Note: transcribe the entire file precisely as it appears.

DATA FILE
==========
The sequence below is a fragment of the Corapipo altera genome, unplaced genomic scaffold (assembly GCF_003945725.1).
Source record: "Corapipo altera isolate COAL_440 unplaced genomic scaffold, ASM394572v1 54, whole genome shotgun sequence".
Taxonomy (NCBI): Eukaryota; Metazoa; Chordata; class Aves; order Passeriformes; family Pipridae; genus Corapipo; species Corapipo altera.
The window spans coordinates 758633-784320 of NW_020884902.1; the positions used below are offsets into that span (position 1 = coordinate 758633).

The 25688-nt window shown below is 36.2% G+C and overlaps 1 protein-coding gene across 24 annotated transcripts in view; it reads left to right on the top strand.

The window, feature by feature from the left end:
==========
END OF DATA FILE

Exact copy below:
The sequence below is a fragment of the Corapipo altera genome, unplaced genomic scaffold (assembly GCF_003945725.1).
Source record: "Corapipo altera isolate COAL_440 unplaced genomic scaffold, ASM394572v1 54, whole genome shotgun sequence".
Taxonomy (NCBI): Eukaryota; Metazoa; Chordata; class Aves; order Passeriformes; family Pipridae; genus Corapipo; species Corapipo altera.
The window spans coordinates 758633-784320 of NW_020884902.1; the positions used below are offsets into that span (position 1 = coordinate 758633).

The 25688-nt window shown below is 36.2% G+C and overlaps 1 protein-coding gene across 24 annotated transcripts in view; it reads left to right on the top strand.

The window, feature by feature from the left end: